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Published on October 25, 2021

GCC urges patients to schedule cancer screening

Gibson Cancer Center building

Gibson Cancer Center, an affiliate of UNC Health Southeastern, has joined a nationwide effort to encourage patients to resume appropriate cancer screening and follow-up care to prevent excess deaths.

GCC is urging people across the country to talk with their health care provider to resume regular primary care checkups and recommended cancer screening. This has the potential to lessen the negative impact that the pandemic is having on identifying and treating people with cancer.

Throughout the pandemic, many health care resources were redirected to combat rising COVID-19 cases and to prevent the spread of the virus. Elective medical procedures, including cancer screening, were largely put on hold at the onset of the pandemic. The impact was immediate as screening related procedures dropped drastically in March, April, and May 2020 according to the American Cancer Society (ACS). Estimates also project 35 perent of Americans missed routine cancer screening due to COVID-19 related fears and service disruptions. ACS foresees that the pandemic-related reductions in health care access and cancer screening will result in a short-term drop in cancer diagnoses and a later corresponding increase in late-state diagnoses and preventable deaths.

GCC has implemented numerous infection control measures to provide a safe environment for people to receive important medical care during the pandemic. These steps include: screening, sanitization between patients, and mask requirements for staff, patients and visitors.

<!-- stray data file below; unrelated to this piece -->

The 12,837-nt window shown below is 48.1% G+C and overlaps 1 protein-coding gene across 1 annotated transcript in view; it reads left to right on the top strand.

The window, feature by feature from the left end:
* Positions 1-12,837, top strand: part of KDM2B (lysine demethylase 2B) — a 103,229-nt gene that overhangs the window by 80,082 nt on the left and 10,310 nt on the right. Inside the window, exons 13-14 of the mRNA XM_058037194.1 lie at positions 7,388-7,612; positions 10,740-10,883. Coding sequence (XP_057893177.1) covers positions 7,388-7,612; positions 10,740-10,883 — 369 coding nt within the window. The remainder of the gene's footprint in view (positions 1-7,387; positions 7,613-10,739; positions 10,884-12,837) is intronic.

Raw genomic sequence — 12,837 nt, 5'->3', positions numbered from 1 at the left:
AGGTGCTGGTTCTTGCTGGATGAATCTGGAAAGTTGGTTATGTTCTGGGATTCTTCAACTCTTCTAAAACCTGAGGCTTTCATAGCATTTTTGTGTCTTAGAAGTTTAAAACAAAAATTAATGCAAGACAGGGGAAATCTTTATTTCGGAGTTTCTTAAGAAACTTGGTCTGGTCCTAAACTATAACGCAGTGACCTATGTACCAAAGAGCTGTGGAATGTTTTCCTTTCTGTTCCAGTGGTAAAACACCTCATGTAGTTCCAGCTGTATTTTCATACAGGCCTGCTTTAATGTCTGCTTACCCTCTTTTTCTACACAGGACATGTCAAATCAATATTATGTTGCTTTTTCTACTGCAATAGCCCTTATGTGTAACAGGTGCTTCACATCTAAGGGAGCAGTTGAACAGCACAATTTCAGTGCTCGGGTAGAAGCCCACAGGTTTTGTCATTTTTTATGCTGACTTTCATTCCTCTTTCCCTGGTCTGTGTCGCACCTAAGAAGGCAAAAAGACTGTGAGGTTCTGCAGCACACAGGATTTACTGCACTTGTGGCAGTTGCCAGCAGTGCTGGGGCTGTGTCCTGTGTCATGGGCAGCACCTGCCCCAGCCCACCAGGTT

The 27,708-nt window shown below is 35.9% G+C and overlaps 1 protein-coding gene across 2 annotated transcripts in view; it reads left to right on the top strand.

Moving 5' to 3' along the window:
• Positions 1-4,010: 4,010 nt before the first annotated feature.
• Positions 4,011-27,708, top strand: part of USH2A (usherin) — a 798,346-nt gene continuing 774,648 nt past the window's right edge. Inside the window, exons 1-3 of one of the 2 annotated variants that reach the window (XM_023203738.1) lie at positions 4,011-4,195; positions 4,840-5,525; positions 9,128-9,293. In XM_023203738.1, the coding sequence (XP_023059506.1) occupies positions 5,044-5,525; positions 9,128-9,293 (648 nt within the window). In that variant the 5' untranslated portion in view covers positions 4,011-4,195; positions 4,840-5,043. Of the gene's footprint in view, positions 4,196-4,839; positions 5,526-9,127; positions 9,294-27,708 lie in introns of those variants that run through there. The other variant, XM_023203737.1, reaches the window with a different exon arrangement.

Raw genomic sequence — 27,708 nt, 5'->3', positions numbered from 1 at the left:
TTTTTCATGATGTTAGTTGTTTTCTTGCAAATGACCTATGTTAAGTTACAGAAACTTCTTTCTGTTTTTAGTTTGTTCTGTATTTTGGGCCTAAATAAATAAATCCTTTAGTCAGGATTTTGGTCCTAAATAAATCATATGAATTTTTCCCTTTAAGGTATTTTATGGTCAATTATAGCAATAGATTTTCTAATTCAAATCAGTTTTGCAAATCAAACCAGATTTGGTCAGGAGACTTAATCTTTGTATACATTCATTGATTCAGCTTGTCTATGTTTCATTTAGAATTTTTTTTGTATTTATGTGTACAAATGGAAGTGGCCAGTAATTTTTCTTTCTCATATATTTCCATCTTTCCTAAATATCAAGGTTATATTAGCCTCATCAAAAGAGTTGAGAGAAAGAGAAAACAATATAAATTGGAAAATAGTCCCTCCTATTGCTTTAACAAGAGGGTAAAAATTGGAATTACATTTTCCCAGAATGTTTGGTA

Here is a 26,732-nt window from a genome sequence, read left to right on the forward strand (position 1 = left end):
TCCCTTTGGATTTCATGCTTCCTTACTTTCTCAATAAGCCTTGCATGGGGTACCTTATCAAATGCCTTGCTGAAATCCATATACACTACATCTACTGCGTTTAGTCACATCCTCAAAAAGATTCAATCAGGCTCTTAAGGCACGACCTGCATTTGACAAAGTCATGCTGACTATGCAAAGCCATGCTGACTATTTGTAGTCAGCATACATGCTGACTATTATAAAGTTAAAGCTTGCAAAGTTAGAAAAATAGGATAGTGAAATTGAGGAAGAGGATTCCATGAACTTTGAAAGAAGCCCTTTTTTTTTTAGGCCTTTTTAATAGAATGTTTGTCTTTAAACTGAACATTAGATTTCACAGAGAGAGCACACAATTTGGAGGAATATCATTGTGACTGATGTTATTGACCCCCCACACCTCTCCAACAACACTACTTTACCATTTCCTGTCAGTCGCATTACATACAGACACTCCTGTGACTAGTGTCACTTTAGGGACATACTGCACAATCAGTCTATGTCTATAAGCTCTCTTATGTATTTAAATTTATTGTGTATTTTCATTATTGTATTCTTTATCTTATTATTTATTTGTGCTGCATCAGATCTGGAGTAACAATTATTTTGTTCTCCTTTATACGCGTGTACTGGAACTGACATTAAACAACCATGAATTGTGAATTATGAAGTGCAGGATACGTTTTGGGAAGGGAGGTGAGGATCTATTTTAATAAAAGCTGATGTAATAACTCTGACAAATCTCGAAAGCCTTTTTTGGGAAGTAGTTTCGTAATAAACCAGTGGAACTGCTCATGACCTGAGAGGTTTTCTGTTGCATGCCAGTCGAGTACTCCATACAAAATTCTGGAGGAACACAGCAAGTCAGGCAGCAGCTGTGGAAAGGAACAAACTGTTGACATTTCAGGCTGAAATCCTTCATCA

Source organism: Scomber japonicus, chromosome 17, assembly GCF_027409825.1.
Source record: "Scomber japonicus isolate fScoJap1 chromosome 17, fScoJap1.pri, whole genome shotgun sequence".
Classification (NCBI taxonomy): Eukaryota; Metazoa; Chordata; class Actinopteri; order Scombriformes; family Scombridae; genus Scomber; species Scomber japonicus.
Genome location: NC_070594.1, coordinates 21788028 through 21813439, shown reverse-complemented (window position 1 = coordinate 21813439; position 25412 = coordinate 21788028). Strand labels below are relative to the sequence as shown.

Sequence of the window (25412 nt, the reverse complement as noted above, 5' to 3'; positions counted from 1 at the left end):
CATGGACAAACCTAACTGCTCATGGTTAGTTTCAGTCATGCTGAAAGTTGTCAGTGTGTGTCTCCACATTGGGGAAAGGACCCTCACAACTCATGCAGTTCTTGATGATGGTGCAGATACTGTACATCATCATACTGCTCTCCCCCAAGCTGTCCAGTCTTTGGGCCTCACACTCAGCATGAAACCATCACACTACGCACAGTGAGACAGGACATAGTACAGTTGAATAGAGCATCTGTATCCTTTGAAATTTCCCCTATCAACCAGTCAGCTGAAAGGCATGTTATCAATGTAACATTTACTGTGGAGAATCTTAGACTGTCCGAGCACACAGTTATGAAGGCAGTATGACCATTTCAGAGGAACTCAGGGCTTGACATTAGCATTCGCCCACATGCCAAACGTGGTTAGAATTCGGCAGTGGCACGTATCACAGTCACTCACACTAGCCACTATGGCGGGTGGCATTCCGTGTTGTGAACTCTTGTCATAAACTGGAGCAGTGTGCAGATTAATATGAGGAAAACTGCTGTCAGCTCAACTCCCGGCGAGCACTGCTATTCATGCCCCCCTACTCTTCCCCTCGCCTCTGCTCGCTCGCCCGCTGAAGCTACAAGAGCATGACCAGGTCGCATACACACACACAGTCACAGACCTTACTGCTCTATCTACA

“Simply put, regular cancer screening tests can improve and save your life,” said Steve Elgin, administrative director for GCC. “Screening increases the chance of detecting some cancers early, when they may be easier to treat. We’re encouraging everyone in our community to talk to their doctor or a health care professional about getting on track with their recommended cancer screening.”

Screening refers to testing individuals who have no signs or symptoms of disease. It is critical to ensure that patients with signs or symptoms associated with cancer undergo diagnostic evaluation as soon as possible. Breast cancer remains the leading cause of cancer death among women and colorectal cancer is the third most common cause of death among men and women in the US, yet nearly one in three people for whom screening is recommended were not up-to-date with screening prior to the COVID-19 pandemic.

For more information about cancer screening, visit or contact the American Cancer Society at 1-800-227- 2345.

To learn more about Gibson Cancer Center, visit